The Alaska Public Offices Commission has refused to be drawn into a tightly contested Senate race this year.
The commission says it will not fast track a hearing to take up a Republican Party complaint against Anchorage Democrat Hollis French.
Republican Party leaders last week charged that French had violated campaign laws in coordinating his advertising campaign with an independent election group, Putting Alaskans First.
French is running for reelection against Republican Senate candidate Bob Bell.
Republican Activist Bernadette Wilson filed the urgent complaint last week. In a news conference, party operatives claimed that Putting Alaskans First shared some vendors. They said one person representing several clients is equivalent to coordination – especially when the messages are similar.
They wanted APOC to hold an expedited hearing and order French and the group to stop all advertising between now and the election.
In an initial hearing Monday, APOC chose not to vote on the question, or hear more of the complaint, until after the election. The APOC plans to schedule the complaint for a regular board meeting after a complete investigation takes place.
APOC recently fined Bob Bell for refusing to disclose the names and amounts of money he received from business clients, among them B-P, which paid him a million dollars for his work. Bell owns an engineering consulting firm in Anchorage.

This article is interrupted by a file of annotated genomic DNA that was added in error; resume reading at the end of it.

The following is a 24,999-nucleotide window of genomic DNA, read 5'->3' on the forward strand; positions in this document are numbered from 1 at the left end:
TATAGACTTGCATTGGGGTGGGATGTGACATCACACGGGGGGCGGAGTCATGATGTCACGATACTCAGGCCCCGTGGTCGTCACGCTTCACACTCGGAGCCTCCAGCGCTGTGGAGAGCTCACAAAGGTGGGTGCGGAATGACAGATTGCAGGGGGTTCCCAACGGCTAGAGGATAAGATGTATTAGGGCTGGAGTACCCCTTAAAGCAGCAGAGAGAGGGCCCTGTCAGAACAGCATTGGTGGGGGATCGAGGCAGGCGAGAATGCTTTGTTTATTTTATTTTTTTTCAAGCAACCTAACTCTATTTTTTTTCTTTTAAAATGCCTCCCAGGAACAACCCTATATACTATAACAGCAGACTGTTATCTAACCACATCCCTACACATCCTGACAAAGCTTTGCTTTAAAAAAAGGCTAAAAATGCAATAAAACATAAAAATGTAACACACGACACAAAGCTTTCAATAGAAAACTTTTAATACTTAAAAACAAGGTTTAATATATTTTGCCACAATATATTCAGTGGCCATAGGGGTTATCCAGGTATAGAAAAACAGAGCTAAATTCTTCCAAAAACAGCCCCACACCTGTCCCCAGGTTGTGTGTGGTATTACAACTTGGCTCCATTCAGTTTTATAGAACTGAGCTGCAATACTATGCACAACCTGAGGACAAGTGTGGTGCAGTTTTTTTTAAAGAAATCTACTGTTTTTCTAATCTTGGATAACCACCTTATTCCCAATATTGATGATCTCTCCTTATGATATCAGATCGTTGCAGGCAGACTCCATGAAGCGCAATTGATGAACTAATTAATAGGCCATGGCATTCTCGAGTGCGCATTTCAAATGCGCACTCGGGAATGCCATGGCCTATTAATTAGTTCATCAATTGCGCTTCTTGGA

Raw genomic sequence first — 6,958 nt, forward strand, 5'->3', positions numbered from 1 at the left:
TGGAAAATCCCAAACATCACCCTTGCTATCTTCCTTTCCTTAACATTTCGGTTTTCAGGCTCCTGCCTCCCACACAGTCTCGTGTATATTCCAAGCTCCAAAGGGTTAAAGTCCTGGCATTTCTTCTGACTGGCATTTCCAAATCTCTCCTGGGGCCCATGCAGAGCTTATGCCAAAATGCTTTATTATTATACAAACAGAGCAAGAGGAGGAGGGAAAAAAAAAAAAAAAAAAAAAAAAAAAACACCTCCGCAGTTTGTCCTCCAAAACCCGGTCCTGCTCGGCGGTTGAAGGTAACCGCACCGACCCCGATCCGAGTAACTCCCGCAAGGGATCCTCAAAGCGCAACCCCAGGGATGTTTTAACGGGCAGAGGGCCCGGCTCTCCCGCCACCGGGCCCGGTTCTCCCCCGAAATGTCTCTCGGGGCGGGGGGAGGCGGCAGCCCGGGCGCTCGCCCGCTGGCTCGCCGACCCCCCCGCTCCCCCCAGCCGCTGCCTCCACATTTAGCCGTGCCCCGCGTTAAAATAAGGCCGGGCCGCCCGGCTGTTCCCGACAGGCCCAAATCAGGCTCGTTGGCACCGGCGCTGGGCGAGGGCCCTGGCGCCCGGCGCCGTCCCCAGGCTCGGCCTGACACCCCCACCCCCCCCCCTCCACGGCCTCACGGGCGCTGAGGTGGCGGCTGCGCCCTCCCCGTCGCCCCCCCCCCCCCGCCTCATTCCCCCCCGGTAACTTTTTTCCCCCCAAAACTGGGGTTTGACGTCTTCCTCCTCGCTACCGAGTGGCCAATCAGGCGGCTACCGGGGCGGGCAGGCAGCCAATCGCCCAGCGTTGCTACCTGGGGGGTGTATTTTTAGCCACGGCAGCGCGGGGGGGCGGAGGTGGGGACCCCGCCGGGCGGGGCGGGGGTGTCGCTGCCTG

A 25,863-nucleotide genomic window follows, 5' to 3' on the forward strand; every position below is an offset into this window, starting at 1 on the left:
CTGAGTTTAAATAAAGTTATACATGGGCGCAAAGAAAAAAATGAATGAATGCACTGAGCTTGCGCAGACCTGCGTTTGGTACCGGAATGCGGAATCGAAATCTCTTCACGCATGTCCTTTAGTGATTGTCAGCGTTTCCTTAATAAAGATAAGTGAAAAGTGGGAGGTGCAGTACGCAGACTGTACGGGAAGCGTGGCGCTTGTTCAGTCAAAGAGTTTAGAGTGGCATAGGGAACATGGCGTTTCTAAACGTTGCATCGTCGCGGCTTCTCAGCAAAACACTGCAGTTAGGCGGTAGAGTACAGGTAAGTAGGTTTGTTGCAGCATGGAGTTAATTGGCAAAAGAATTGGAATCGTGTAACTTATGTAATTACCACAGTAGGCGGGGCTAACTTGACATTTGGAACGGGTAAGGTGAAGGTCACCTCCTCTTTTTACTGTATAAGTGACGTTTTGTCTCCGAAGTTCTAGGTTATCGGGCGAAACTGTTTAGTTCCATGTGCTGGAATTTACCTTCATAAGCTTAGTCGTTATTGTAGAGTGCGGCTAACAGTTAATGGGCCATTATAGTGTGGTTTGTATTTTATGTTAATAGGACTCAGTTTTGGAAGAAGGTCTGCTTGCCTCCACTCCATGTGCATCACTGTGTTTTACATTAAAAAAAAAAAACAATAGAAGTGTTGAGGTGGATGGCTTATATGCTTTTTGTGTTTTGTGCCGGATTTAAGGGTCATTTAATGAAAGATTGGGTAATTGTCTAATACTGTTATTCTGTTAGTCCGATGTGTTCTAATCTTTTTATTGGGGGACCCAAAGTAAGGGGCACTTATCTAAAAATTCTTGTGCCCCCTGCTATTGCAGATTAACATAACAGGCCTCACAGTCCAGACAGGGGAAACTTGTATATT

He claimed that APOC gave him bad information on what needed to be disclosed.
- A new court case argues that the way in which state juries are selected in Alaska discriminates against rural, Native communities. The case could significantly impact the Delta’s court system if it’s successful.
- When a school closes in rural Alaska, families who stay face tough choices. They can send their children away to school in another village or city, or they can home school their kids. Clark’s Point fought for a third option, to reopen their school. The school, which closed in 2012, will be back in session next week.
- So far no reports of injuries in large fire that continues to burn at large, remote salmon processing plant on the Alaska Peninsula. One dock was cut away, and production facilities heavily damaged according to on-the-ground reports.
- Orutsararmiut Native Council held its first Science and Culture camp in July for high school students. Campers collected juvenile fish, like baby king and red salmon, and participated in activities in avian biology, ethnobotany and workshops on federal and state subsistence management.